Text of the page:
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  • Writer's pictureSTEVE COOKE AATA


By Steve Cooke

It is imperative that we support our authors and poets - many of whom are under direct or indirect threat from extremist states, groups, and individuals - a recent example being the assault on Salman Rushdie. There also is an increasingly widespread suppression of writers across the globe- from Russia to USA, China to Iran.

As Turkish-British novelist Elif Shafak recently said in the New Statesman.

‘We must show solidarity with all authors and poets who might be facing threats today, and we need to support literary festivals and cultural spaces as we celebrate pluralism, diversity, inclusion, equality, and the ancient art of storytelling.’

The ancient art of storytelling can play a vital role in our emotional and mental wellbeing – especially in these times of increased loneliness.

Loneliness being now recognised as a major public health problem – a minister for loneliness was appointed in 2018 by the UK Government!

According to UK Government figures at least 3 million people, or around 6% of the adult population in England aged over 16, say they feel isolated ‘often or always'. Those aged between 16-24 are especially vulnerable.

Quoting the Department for Digital, Culture, Media & Sport Policy paper Loneliness Annual Report January 2021.

‘Emerging research findings suggest that those most at risk of loneliness now are similar to those most at risk before the outbreak of COVID-19. Findings from a range of sources show this includes young adults aged 16-24; those with a disability or long-term illness; those with long-term health conditions; and those from lower income households. However, some other groups are more at risk than before, including students who were highlighted as being one of the groups more at risk of loneliness in research led by Dr Daisy Fancourt.

A survey from the Office for National Statistics showed a connection between loneliness and those experiencing high levels of anxiety. [Available on the ONS website]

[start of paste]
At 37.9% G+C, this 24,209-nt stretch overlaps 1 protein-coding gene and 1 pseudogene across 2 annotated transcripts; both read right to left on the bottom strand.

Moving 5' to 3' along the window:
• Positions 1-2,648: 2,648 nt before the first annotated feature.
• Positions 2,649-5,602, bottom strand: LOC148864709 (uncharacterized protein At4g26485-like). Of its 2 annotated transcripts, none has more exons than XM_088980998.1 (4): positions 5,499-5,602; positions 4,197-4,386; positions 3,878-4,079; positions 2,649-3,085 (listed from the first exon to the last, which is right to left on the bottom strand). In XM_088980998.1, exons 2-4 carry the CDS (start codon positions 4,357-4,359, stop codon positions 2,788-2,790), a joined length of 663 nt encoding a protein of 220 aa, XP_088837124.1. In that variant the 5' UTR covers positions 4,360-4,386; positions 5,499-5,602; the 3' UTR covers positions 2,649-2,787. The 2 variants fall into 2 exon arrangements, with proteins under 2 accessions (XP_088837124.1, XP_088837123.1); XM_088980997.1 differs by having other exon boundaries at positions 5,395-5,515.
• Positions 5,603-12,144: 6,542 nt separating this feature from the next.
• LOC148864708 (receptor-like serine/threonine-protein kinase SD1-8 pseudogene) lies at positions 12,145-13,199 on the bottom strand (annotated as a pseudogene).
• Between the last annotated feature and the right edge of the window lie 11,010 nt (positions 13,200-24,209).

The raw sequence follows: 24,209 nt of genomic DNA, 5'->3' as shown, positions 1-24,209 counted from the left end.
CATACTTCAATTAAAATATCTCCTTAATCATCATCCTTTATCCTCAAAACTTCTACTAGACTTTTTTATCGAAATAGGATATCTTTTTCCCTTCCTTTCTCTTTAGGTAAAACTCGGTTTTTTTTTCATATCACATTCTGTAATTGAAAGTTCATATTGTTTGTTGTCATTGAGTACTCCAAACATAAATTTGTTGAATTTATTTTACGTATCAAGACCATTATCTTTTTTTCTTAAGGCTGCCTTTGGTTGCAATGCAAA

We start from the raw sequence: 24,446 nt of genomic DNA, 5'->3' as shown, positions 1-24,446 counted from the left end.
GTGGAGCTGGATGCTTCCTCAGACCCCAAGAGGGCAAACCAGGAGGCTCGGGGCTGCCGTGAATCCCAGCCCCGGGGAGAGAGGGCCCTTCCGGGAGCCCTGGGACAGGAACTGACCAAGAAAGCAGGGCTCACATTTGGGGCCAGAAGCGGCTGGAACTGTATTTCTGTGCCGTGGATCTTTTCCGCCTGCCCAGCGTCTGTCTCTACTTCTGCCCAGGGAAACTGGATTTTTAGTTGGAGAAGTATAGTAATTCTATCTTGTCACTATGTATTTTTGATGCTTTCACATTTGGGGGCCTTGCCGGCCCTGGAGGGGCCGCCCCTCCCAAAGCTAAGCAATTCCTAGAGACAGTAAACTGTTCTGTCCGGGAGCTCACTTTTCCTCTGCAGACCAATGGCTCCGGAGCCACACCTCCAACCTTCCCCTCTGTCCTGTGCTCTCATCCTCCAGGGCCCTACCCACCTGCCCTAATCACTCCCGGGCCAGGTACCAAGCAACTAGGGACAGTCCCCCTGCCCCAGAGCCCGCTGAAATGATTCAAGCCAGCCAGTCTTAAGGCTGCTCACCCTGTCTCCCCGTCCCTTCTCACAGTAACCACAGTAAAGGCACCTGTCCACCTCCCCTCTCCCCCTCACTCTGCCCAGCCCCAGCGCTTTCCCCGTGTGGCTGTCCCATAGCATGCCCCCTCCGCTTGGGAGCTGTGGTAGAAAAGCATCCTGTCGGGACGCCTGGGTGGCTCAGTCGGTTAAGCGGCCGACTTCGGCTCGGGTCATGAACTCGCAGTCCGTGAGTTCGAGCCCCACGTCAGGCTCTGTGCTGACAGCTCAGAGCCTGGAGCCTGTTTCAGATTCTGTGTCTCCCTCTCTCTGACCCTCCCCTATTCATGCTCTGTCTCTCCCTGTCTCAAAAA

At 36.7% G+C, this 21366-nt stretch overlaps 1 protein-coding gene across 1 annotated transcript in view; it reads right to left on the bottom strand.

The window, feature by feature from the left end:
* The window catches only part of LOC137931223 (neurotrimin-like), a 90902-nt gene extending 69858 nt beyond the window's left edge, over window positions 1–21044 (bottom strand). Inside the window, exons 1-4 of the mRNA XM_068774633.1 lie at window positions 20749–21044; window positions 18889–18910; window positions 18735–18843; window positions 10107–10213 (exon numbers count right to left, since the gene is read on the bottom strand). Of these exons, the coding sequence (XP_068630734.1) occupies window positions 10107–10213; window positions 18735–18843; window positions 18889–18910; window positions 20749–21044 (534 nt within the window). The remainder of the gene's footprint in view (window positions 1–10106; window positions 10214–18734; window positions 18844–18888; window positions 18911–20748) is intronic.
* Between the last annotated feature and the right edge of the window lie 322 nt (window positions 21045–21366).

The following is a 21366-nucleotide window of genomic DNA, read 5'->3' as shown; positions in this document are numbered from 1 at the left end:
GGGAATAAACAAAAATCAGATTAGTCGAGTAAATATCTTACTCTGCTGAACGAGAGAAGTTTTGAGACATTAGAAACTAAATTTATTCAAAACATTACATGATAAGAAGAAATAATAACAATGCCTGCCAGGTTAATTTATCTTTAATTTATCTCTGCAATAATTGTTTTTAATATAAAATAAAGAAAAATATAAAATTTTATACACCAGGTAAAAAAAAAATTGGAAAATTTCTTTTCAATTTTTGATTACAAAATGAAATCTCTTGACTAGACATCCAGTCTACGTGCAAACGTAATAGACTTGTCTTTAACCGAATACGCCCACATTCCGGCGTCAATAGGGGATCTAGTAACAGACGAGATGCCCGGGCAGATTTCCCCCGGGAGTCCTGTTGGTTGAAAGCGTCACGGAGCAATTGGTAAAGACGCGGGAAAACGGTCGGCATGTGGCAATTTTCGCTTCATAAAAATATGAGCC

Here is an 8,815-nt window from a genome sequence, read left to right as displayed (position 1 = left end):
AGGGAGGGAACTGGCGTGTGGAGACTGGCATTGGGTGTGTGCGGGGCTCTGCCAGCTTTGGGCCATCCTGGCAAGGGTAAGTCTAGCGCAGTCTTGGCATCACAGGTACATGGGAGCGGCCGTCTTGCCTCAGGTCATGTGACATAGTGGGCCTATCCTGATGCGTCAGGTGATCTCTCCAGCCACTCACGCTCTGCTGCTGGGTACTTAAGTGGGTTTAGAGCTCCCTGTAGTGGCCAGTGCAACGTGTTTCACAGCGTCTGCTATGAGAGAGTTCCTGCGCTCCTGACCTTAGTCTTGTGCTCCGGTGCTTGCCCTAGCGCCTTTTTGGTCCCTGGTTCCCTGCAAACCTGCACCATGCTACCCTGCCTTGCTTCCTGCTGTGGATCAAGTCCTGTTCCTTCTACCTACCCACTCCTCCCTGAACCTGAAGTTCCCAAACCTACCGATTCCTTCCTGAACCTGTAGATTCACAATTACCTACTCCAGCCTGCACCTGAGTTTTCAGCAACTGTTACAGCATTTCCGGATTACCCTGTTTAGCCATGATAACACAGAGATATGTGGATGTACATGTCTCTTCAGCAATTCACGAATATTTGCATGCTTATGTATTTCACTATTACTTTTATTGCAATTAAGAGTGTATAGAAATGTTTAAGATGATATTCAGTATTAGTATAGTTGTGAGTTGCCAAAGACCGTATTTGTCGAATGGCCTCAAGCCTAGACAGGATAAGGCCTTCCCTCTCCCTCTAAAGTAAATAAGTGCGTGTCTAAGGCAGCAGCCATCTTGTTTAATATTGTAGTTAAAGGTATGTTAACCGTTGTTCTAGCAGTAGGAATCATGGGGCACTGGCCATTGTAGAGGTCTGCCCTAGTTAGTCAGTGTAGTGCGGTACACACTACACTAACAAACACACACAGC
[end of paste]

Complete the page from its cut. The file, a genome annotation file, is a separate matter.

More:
Loneliness also is associated with a 26% increase in the risk of premature mortality, and can damage our cardiovascular, immune, and nervous systems.

In addition, feeling lonely is a known risk factor for several mental disorders, including schizophrenia and major depression. It also makes us more fearful and anxious.

Bad news for both our, closely linked, physical and mental health.

An answer to the problem could be the healing power of literature and poetry to make us feel more connected to others:

Reading and listening to readings can let us connect with other people who have had similar experiences.

Having a book or a reader by our side, in a bag or on a bedside table, can feel like being accompanied by a friend, having a literary arm around our shoulders.

Literature and poetry can offer companionship at such times as that 3am feeling of isolation.

For many the Pandemic exacerbated feelings of not belonging as did the lack of access to mental health resources.

More happily it was encouraging to see not only the survival of, local to my home, writing groups such as Touchstones Creative Writing Group but also the emergence of new groups such as Falinge Writing Group - a trend that is reflected across the country.


Thinking that this stuff works is not new – the ancient Greeks believed in the links between poetry and healing – Apollo was the god of poetry and medicine.

There is plenty of more recent research about the health benefits of reading, writing, and listening. For example, the American psychiatrist Norman Rosenthal, known for his work on seasonal affective disorder, believes that poems help his patients and frequently prescribes them.

With social prescribing on the rise this could be the time to spread the word and support our writers and poets.

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